A group of people sitting in an airplane during business travel, watching tvs.

Professional travel

Professional travel is one of the greatest contributors to an organisation’s carbon footprint. This is especially true for the aid sector, which provides assistance worldwide. Meetings, trainings, missions, evacuations, leaves – people travel for many reasons.

Why is professional travel important?

Transport has the highest reliance on fossil fuels of any sector and accounted for 37% of CO2 emissions from end‐use sectors in 2021(1). Almost 40% of particulate matter (PM2.5) comes from transport (2). Business and professional travel account for 15% of travel globally(3)(4). The share of international travel by air has increased from 46% in 2000 to 58% in 2018, while international land transport has decreased from 49% to 39% in the same period (train travel representing 2% in 2018).

What effect has COVID-19 had on professional travel?

As a consequence of global lockdown and stay-at-home measures, mobility and its associated emissions declined by an unprecedented amount in early 2020. Global business travel spending fell by roughly 61% in 2020 over the previous year due to the pandemic. (5) Transport demand is rebounding since 2021, both passenger and cargo. Global aviation passenger numbers are expected to return to 2019 levels in 2023 and demand is projected to grow over the next decades. (6)

Why is this a key issue for the aid sector?

Professional travel is one of the greatest contributors to an organisations’ carbon footprint. This is especially true for the aid sector, which provides assistance worldwide. Meetings, trainings, missions, evacuations, leaves – there are numerous reasons for travelling.

A group of people engaged in business travel walking through an airport.
© Briana Tozour/Unsplash.

Some key principles to consider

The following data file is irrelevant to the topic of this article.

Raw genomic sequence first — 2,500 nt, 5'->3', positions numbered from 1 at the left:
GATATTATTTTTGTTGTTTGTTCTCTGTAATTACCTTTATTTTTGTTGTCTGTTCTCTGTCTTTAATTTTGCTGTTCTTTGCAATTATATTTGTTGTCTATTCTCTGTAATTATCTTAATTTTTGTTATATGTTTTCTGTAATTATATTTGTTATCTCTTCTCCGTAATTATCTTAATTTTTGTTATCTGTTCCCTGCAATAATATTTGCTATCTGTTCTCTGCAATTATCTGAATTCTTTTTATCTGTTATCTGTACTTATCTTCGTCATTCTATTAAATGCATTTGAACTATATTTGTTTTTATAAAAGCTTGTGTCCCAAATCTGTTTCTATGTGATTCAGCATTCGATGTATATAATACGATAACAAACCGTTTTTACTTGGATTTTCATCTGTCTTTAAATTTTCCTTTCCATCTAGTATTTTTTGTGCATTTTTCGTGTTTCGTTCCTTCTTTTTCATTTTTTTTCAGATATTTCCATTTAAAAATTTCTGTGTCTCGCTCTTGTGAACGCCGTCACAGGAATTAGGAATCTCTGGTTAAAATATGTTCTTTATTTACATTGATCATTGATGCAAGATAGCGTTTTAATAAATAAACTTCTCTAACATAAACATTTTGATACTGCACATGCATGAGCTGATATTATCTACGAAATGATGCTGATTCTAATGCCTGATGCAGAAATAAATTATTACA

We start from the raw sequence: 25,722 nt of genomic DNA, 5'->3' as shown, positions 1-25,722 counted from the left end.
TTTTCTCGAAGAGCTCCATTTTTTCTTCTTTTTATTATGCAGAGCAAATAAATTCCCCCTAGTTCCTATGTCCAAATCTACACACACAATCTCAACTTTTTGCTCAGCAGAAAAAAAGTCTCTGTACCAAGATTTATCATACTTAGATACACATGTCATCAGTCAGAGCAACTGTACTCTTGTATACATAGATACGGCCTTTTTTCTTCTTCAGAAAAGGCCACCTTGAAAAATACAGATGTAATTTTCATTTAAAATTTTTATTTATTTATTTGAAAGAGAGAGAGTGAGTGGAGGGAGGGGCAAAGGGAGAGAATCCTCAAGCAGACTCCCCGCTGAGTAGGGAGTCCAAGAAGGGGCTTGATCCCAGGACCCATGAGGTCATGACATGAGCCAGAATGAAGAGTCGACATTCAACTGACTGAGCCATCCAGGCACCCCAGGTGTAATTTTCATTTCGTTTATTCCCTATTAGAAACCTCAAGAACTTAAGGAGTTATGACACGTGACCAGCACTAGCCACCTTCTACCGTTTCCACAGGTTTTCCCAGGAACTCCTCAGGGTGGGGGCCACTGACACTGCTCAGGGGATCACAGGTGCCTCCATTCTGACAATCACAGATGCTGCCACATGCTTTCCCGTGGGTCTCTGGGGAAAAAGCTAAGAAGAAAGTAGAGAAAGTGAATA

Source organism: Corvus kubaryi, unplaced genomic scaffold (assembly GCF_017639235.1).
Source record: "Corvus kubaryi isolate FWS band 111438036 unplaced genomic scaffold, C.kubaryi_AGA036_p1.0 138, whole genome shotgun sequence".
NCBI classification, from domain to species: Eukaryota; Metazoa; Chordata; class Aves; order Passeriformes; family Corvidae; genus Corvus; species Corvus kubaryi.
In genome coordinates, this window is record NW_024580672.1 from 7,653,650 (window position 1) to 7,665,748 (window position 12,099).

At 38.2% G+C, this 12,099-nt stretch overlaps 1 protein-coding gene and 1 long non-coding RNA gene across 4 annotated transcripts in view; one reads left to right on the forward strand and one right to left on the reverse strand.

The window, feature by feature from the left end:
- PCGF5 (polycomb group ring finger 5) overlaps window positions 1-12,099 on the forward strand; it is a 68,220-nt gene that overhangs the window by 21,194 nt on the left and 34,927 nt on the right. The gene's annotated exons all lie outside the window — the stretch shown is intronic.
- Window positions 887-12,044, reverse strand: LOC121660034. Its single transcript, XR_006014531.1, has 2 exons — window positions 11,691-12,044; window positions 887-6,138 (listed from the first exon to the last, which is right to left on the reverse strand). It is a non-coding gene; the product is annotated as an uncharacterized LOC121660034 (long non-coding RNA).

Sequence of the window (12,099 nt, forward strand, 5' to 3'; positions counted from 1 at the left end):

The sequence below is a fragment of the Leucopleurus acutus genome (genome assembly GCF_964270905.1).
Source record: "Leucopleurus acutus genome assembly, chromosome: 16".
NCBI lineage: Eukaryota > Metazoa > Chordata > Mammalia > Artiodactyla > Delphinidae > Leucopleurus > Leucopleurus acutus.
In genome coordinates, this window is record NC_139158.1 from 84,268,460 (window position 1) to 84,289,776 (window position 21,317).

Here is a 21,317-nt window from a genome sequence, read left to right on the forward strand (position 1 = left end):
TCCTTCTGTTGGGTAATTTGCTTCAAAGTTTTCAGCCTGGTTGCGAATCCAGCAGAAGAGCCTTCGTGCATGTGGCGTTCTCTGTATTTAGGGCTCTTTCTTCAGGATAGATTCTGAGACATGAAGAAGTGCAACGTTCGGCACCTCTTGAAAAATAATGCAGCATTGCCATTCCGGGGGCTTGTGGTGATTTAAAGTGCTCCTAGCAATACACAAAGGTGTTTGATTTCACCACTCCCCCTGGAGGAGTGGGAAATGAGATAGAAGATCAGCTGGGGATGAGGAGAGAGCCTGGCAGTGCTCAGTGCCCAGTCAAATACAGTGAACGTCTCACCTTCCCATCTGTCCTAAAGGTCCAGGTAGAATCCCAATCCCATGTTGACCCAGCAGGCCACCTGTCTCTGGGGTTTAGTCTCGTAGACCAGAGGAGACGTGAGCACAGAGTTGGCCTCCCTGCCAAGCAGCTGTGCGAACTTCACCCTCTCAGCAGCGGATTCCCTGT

Reducing and adapting one’s professional’s travel behaviour is a critical step in mitigating the climate footprint of an organisation. However, these changes must not compromise the mission of the aid sector of assisting individuals worldwide. Professional travel solutions must therefore be carefully selected and adapted to the various contexts, geography, accessibility, security or travel reasons.

Is it easy to implement?

Professional travel solutions are relatively easy to implement, without contravening the aid organisations primary objectives. They provide substantial emission reduction, they have an immediate effect, they require minimal intervention, they are easily measurable and they have a high symbolic value. According to a 2021 study, 83 % of travelers worldwide believe that sustainable travel is important (7)

What is the scope of action?

In addition to reducing the number of trips, several other types of solutions exist: fuel efficiency, alternative fuels, alternative modes of transport.

What’s next?

The Covid-19 crisis has altered business practices, especially travel. Organisations learned to adapt. New tools were adopted as alternatives, such as videoconferencing. Despite the success many organisations experienced through a year of essential-only travel, some business leaders also realized the value of face-to-face interaction. As lockdown measures are disappearing, the standardization of these new professional travel practices is on the table, to reduce an organisation’s climate footprint but also to reduce costs and improve its staff well-being.
Business travelers walking in a train station.
© Alex Fu/Pexels.

Key facts


CO₂ emissions of London-San Francisco roundtrip represent about 5m2 of arctic sea ice melting (8)

70 times less

A train ride emits 70 times less emissions than a flight (9)

3 times less

Flying economy class emits 3 times less CO₂ than flying business class and 9 times less than flying first class (10)

To meditate

  • The rebound effect

    Sobriety and alternative sources of energy are the primary and main levers to significantly reduce carbon emissions globally.

    When improvements in energy efficiency contribute to the reduction of energy consumption, this leads to reduction of usage cost, and therefore to more consumption. For example, more efficient engines that use less kerosene can lead to a reduction in the price of air travel, which in turn can lead to an increase in passenger demand and therefore in the number of flights worldwide, thus emissions. (11)